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Live Orchestra recording with Shockwave-Sound.com2 min read

Today’s music composers and producers have an embarrassement of wealth available to them when they are trying to “simulate” an orchestral performance. It’s not like in the late 80’s or early 90’s when we had synth units with the sounds “Strings 1”, “Strings 2” and “Strings 3”.

Today’s composers tools consists of gigabytes of samples, where every possible note every musical instrument in the orchestra is sampled individually, and at many different velocity / intensity levels. The level of detail to which you can simulate an orchestra today is quite staggering. Just listen to some of the tracks, for example, in our “Massive Impact” series, all of which are created with very clever use of sampled orchestral sounds, MIDI, and one or two actual live instruments here and there to “sweeten” the sound.

Even so, even in this day and age, only a real orchestra performance is the real thing. Nothing beats the real thing. Humans putting fingers on strings, breath into reeds, fingers on piano keys, in an actual room/hall where they sit together, interact, the sound fills the hall and is captured there and then.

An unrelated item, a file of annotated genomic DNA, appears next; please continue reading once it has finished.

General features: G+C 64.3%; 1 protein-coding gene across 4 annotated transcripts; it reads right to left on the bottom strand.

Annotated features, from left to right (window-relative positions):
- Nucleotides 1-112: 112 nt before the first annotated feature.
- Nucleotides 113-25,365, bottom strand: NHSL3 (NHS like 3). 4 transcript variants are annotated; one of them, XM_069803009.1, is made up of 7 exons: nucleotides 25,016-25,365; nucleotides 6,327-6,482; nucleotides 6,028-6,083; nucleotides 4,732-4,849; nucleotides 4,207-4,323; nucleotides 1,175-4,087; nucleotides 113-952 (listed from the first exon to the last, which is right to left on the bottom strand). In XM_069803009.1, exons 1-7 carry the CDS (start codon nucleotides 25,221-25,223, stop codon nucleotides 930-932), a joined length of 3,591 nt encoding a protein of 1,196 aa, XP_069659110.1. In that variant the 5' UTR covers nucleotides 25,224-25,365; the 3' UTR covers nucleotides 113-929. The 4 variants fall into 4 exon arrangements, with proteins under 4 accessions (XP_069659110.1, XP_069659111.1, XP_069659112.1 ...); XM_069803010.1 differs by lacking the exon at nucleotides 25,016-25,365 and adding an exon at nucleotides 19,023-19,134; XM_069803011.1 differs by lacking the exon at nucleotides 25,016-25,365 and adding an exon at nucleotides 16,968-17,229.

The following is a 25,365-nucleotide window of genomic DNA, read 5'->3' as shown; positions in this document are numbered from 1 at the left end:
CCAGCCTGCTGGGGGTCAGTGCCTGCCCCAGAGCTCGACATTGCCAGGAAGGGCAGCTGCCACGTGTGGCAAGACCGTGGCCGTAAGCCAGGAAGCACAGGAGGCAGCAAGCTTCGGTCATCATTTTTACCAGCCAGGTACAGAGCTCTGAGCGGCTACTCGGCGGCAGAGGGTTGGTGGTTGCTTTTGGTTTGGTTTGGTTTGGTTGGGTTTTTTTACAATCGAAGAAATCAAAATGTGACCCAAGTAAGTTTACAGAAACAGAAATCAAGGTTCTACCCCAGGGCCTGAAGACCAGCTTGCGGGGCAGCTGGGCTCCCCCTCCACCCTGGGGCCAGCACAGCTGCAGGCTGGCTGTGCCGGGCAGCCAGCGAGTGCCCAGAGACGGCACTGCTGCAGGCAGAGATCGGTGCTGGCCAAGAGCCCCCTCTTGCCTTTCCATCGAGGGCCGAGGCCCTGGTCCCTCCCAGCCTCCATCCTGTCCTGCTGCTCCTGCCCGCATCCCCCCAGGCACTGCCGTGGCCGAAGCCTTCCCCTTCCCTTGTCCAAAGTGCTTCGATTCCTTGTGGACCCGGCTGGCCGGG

Recently we had the opportunity to take advantage of a real live
symphony orchestra, and we had two of our existing tracks re-recorded
with the live orchestra: “Arriving at Haven Village” by Jon Adamich and “A Grand Adventure” by Jack Francis. These tracks already existed in our catalogue, originally made with samples, MIDI, clever programming. We had them “re-done” with a live orchestra and we think they came out great! It cost us an absolute fortune (all those musicians want to be paid, and rightly so!), but I think it was worth it. Feel free to let us know what you think.

We will contact all existing customers who bought these tracks from us in the past, and offer them a free download / license for the new real orchestra version.

The photo below shows the actual orchestra while recording our tracks. It was recorded in the Frankfurt Oder Concert Hall in Germany, January 2013.

Bjorn Lynne

Bjørn Lynne is a Norwegian sound engineer and music composer, now living and working in Stavern, Norway. He was also known as a tracker music composer under the name "Dr. Awesome" in the demoscene in the 1980s and 1990s when he released tunes in MOD format and made music for Amiga games.